There are a lot of foods that remind me of my childhood in the Philippines. There are all the comforting soups and stews the house cook made with Lola’s (Grandma’s) recipes, and the variety of cooked vegetables that showed up on the table. In college, my sister and I would often try to recreate these dishes with what could be found at the local grocery store. Needless to say, the selection was slim. The “Asian” section was woefully limited to noodles, rice, and basic sauces.
When I moved to San Francisco, I was fortunate enough to find an apartment a short walk from Chinatown. When I saw the variety of vegetables familiar to me from my childhood days, I nearly cried with happiness. I was now able to make all those veggie recipes I missed—pinakbet (vegetables like squash, string beans and okra cooked with pork and shrimp paste), adobong kang-kong (water spinach adobo), and relyenong talong (stuffed eggplant). Note that many Filipino vegetable dishes are not strictly vegetarian and definitely not vegan. They usually have meat or fish or are cooked with shrimp paste. But of all these dishes, nothing brings out cravings for home like ginisang ampalaya, or sauteed bitter melon.
Bitter is not a word we like to hear often. Whether it’s used to describe people, food, situations, or weather, it’s a word that instantly puts us on the defensive. There’s a reason why that old tongue map we learned as kids (which we now know to be wrong) has bitter at the very back of the tongue. As a little girl, I wasn’t such a big fan. But, as I grew up, I found that there is something oddly satisfying about this dish, which combines the sweetness of shrimp or pork and the richness of egg to give your taste buds a good runaround.
In Filipino culture, ampalaya, or bitter melon, has been favored not just for its flavor, but for its health benefits as well. It’s been said to help with Type II diabetes, liver diseases, increased immunity, even improving the look and health of your skin. It’s also high in Vitamin K and dietary fiber. While I wouldn’t depend on it to cure any disease (consulting your doctor if you’re planning to incorporate it regularly into your diet), it’s still a healthy, tasty addition to any meal.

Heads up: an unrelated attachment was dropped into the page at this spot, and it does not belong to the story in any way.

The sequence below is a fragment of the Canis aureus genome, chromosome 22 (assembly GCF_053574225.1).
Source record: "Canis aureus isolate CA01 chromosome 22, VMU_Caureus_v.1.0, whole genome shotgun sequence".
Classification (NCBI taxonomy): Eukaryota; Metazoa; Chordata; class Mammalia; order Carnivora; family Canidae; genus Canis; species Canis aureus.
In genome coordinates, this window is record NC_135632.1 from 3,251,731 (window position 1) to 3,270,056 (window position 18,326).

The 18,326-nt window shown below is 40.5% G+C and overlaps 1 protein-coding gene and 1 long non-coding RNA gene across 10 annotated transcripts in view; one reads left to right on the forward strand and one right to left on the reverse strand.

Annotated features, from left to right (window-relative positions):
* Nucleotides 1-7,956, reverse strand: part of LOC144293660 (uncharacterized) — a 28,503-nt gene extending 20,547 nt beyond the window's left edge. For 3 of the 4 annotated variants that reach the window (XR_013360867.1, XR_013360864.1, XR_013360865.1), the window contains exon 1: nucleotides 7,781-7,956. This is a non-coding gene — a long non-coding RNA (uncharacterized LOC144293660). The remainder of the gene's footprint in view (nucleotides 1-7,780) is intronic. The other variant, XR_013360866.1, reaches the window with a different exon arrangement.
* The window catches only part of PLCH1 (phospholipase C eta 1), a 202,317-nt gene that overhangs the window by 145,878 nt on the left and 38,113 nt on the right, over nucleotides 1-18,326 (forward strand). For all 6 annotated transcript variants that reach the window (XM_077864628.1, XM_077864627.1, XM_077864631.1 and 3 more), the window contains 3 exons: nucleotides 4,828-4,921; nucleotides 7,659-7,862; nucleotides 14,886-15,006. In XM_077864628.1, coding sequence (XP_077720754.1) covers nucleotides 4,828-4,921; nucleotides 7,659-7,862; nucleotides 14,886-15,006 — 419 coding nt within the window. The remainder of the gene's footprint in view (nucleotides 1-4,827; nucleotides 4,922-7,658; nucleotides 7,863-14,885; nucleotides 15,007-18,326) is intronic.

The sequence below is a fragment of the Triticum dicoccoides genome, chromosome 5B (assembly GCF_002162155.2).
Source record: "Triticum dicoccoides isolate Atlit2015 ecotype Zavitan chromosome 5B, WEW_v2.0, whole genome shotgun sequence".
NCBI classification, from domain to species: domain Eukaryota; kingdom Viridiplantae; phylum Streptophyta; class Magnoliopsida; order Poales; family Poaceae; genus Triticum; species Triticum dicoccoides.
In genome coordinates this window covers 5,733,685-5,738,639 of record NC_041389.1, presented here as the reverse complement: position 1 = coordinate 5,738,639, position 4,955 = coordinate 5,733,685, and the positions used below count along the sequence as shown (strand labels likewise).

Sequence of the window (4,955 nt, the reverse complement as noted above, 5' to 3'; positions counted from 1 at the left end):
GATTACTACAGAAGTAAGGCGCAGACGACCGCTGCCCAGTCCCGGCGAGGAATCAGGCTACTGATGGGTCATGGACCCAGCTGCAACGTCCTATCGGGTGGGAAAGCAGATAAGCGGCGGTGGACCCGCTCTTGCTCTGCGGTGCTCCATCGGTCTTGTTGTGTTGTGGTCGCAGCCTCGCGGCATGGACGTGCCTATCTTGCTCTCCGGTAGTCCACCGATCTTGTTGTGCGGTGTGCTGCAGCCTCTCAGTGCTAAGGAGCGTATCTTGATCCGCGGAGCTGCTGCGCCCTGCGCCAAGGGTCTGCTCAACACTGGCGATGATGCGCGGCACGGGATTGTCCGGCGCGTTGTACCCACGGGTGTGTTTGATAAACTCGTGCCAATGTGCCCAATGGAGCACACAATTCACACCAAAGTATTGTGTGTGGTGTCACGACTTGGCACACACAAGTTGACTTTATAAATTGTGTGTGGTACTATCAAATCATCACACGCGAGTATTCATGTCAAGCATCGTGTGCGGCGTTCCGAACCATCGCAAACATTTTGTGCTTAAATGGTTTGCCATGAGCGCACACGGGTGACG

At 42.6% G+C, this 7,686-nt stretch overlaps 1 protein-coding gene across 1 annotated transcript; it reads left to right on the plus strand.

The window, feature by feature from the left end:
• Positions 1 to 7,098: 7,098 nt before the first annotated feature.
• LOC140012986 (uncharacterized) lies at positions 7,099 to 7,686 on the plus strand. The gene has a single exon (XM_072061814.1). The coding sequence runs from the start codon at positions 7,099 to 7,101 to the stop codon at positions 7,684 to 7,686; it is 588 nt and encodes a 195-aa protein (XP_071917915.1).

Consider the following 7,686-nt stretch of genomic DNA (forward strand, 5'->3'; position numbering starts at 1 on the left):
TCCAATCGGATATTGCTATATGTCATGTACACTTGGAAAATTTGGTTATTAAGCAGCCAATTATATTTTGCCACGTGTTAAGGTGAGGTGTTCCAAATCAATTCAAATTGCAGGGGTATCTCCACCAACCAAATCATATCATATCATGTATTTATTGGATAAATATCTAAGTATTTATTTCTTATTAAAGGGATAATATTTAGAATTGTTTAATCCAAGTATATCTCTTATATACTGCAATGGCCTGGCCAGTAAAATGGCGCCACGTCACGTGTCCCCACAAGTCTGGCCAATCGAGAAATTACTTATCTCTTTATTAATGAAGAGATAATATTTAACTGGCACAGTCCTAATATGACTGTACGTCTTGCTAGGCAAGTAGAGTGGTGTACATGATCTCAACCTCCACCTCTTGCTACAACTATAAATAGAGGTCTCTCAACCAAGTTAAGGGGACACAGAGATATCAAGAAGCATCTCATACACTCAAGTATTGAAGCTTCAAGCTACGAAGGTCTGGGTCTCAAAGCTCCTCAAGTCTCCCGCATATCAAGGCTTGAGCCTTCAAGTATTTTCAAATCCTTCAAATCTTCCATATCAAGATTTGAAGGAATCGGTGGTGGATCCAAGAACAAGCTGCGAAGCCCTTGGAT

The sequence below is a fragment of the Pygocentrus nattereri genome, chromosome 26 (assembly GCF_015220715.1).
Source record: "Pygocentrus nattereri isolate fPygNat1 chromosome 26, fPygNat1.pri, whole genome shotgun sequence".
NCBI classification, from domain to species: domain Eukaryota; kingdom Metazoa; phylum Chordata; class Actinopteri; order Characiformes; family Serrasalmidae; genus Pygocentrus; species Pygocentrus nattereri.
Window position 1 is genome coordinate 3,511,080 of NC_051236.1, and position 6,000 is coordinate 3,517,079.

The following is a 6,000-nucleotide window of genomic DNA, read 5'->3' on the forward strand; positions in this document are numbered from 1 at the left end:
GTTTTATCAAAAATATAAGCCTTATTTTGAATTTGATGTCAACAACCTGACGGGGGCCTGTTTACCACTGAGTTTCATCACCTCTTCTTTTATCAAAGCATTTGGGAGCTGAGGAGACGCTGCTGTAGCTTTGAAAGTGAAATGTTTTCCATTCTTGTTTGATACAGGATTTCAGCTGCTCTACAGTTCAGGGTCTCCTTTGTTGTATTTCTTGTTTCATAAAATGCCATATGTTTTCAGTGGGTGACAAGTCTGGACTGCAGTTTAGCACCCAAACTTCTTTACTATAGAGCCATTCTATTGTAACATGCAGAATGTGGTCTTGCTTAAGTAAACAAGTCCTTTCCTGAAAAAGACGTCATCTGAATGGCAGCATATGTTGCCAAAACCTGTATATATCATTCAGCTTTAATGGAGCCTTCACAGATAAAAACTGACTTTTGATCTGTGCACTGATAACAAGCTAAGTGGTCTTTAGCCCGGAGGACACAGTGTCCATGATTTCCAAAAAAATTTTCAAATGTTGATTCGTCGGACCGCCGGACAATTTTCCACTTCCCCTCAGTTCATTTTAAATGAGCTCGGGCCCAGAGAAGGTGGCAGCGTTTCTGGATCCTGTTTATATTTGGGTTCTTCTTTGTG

I cooked the recipe below after perusing the veggie aisle at 99 Ranch. Right now I’m the only one who eats ampalaya (Mr. D is not a fan), so I enjoy making little batches for myself as a quick lunch. It’s a variation on this recipe from Panlasang Pinoy, using ground pork instead of shrimp, but it definitely tasted like home.
1 medium bitter melon, cut in half lengthwise, cored, and sliced into thin pieces
1/4 lb ground pork, or 8-10 pieces of shrimp
2 eggs, beaten
1 medium tomato, cubed
1 small onion, sliced
4 cloves of garlic, chopped
3 tbsp vegetable oil
Salt and pepper to taste
- To cut some of the bitterness, mix the ampalaya and 1 tbsp of salt in a bowl. Leave for 15 minutes before rinsing with water.
- Heat the oil in a cooking pan and sautee the onion.
- Add the pork, browning it for a few minutes.
- Stir in the garlic and tomato, cooking until softened.
- Stir in the ampalaya, cooking for another 3-5 minutes.
- Push the mixture to the side of the pan and pour in the beaten eggs so they begin to cook.
- Mix the cooked egg with the rest of the ingredients, stirring for another minute.
- Serve while hot with steamed rice. Yum!